Getting Hot and Steamy in Mornington
We are a couple divided. On this occasion, it is out of necessity. We are branded with electronic tags and ushered out of the swelling crowd. He ambles through the gent’s and I mosey through the ladies. Suitably attired in ‘bathers’ we are more than ready for the upcoming experience.
To the left a ground-recessed, waist-deep, naturally-heated pool awaits. To the right a shallower version for kiddies and those that fancy lounging about, a perfectly acceptable pass time in these parts. We are compelled to investigate the path beyond. A wooden jetty protrudes from the native greenery and four carefully placed deck chairs sit invitingly. The front row seats reveal a small lake with native birdlife in, on and around it. Melodic Asian tunes waft around us.
Mornington’s Peninsula Hot Springs offers a range of indoor and outdoor bathing experiences in its Bath House and Spa Dreaming Centre. Pools are refilled daily with water derived from natural hot springs 637 metres below ground. An on-site health spa provides a cocktail of relaxation treatments. Breakfast, lunch and dinner are served at the two on-site cafes and diners can enjoy ‘Pizza and bathe’ package deals. The heated oasis is open seven days from 7.30am to 10pm.
Over a bridge, past a tin shed and into the hot water we sink. Time slows. In fact the clock has no numbers. Instead, there are birds every fifteen minutes. That’s odd, we think. A group of six are positioned against the pool edge. They remind me of women at the hairdressers waiting for their perm. We are disrupted by a low thrumming noise then violent streams of water pummel the row of people and the mystery is revealed. It has struck bird-o’clock, which seems to instigate the firing of water jets onto a line of bathers. It all makes sense now.
We debate as to whether there are warmer pools. Husband thinks this is it. I dutifully studied the website and know there’s more. We resolve the argument with a neutral stranger. Next to us, a woman chats to her teenage son in hushed tones. Husband interrupts boldly and asks “excuse me, do you know if there are hotter pools than this?” “There are heaps up the hill” she replies. I discover that there are more than 20 different bathing experiences with temperatures ranging from 37 to 43 degrees Celsius. Conversation flows and we learn that our adjudicator is an English migrant. We share our own expat story and reveal our New Zealand heritage. All agree there are no regrets, particularly at this moment.
“That’s my wedding anniversary sorted,” our English friend surmises to return without children. As soon as the hairdressing line arises from their thrones, we nab them and line up, Kiwi expats, English expat and her offspring all in a row. Our backs, necks and calves receive a blissful water-massage from the hydro jets. Fifteen minutes of bubbling bliss.
Our warm, thick towels come in handy as we trek the landscaped incline between pools. We make a beeline for the hottest of the hot springs, to experience 43 degrees Celsius bathing. Husband is mindful of the recommended 10 minute time limit at which point one turns into a prune with possible negative health effects.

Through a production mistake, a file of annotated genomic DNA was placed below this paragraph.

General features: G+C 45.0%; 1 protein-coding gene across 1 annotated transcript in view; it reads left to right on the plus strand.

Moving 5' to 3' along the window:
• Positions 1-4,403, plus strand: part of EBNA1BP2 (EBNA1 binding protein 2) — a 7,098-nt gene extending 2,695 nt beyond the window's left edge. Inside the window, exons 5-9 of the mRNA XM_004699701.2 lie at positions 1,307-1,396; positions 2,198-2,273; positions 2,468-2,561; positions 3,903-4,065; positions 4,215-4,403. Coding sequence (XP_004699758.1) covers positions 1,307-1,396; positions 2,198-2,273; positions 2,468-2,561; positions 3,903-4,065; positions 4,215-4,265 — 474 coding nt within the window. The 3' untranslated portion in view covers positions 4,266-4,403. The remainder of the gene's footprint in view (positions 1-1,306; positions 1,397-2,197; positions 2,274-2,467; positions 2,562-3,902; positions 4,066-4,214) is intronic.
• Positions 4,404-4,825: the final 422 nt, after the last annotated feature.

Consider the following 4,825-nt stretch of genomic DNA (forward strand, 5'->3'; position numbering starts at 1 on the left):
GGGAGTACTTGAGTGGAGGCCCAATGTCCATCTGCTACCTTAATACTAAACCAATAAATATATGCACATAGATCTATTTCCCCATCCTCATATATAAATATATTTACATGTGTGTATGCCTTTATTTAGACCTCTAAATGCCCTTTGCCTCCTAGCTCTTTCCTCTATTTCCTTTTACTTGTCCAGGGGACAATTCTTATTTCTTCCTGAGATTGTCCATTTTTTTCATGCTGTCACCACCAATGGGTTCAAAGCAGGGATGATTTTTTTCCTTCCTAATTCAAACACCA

The underground sauna is beneficial for the pores. A film of sweat envelops my body and I practice deep breathing. Fellow fryers quietly mutter among themselves. A ruckus breaks out in the corner and we can’t decipher the foreign language being exchanged in elevated tones. One member of the group turns to face us. “Ants” is all he needs to say. We join the laughter. The young woman that encountered the harmless insects yelped and escaped the sauna quicker than I could say “they don’t bite.” Outside I catch sight of a body propelling through the air and disappearing down a narrow opening. A lady emerges squealing. The temperature in the chilly plunge pool was apparently a surprise to her. Perhaps she missed the sign. It seems that the female guests are getting more than they bargained for today.
Did you know that there are even silent pools that forbid talking altogether? I keep walking but it’s proving popular with the golden oldies today. The variety of bathing, activities and environments we encounter at the hot springs is unexpected, despite having read the brochure. From aqua therapy to cold plunge pools, from foot baths to cave pools and from reflexology walks to saunas. There truly is an option that suits everyone.
Through the mist we spy an oblong shaped marble slab with a woman sprawled on top. Others in the Turkish steam bath are more astutely seated on surrounding benches. People are filling bowls with cold water then dousing themselves. A cooling technique, I soon discover. It’s rather effective too.
A short distance up the winding steps and then I am serenely soaking at the top of the hill. Bushland hugs the eastern perimeter and sprawling farmland envelops the western front. A waft of sulphur permeates my nostrils. Healing qualities that experts speak of are not just in the water. The natural surrounds are surely soothing my soul. Our time in this natural wonderland has come to an end and there’s only one thing left to do: divide and conquer the change rooms once again.
Peninsula Hot Springs is located in Mornington Peninsula and it takes 90 minutes to drive from Melbourne. Bath house bathing is $40 per Adult and $25 per Child on weekends, with discounted off-peak rates. For more information, click here.